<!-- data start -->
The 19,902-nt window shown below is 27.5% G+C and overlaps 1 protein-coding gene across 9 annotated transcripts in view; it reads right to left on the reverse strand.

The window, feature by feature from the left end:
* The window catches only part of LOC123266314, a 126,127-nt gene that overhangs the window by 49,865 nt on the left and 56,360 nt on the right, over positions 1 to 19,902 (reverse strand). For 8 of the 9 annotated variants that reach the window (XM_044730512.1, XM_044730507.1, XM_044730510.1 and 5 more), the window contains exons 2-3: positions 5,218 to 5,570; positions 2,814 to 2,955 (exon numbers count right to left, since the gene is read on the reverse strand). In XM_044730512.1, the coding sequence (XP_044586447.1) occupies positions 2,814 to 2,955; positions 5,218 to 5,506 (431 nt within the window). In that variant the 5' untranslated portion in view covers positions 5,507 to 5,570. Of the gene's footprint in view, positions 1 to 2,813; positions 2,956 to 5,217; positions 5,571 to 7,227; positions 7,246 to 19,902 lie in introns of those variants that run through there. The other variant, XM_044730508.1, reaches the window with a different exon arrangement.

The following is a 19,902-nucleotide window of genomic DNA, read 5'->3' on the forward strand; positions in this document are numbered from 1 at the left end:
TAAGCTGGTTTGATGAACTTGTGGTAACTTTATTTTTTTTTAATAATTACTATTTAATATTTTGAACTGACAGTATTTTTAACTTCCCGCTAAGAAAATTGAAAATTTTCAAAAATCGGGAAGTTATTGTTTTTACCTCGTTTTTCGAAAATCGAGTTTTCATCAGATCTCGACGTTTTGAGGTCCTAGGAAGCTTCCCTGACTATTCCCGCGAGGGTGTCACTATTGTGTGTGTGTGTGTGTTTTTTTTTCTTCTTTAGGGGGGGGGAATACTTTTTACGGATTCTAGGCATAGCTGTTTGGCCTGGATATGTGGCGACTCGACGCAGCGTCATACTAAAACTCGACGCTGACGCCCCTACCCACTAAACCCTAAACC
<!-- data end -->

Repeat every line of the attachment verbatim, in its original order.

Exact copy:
The 19,902-nt window shown below is 27.5% G+C and overlaps 1 protein-coding gene across 9 annotated transcripts in view; it reads right to left on the reverse strand.

The window, feature by feature from the left end:
* The window catches only part of LOC123266314, a 126,127-nt gene that overhangs the window by 49,865 nt on the left and 56,360 nt on the right, over positions 1 to 19,902 (reverse strand). For 8 of the 9 annotated variants that reach the window (XM_044730512.1, XM_044730507.1, XM_044730510.1 and 5 more), the window contains exons 2-3: positions 5,218 to 5,570; positions 2,814 to 2,955 (exon numbers count right to left, since the gene is read on the reverse strand). In XM_044730512.1, the coding sequence (XP_044586447.1) occupies positions 2,814 to 2,955; positions 5,218 to 5,506 (431 nt within the window). In that variant the 5' untranslated portion in view covers positions 5,507 to 5,570. Of the gene's footprint in view, positions 1 to 2,813; positions 2,956 to 5,217; positions 5,571 to 7,227; positions 7,246 to 19,902 lie in introns of those variants that run through there. The other variant, XM_044730508.1, reaches the window with a different exon arrangement.

The following is a 19,902-nucleotide window of genomic DNA, read 5'->3' on the forward strand; positions in this document are numbered from 1 at the left end:
TAAGCTGGTTTGATGAACTTGTGGTAACTTTATTTTTTTTTAATAATTACTATTTAATATTTTGAACTGACAGTATTTTTAACTTCCCGCTAAGAAAATTGAAAATTTTCAAAAATCGGGAAGTTATTGTTTTTACCTCGTTTTTCGAAAATCGAGTTTTCATCAGATCTCGACGTTTTGAGGTCCTAGGAAGCTTCCCTGACTATTCCCGCGAGGGTGTCACTATTGTGTGTGTGTGTGTGTTTTTTTTTCTTCTTTAGGGGGGGGGAATACTTTTTACGGATTCTAGGCATAGCTGTTTGGCCTGGATATGTGGCGACTCGACGCAGCGTCATACTAAAACTCGACGCTGACGCCCCTACCCACTAAACCCTAAACC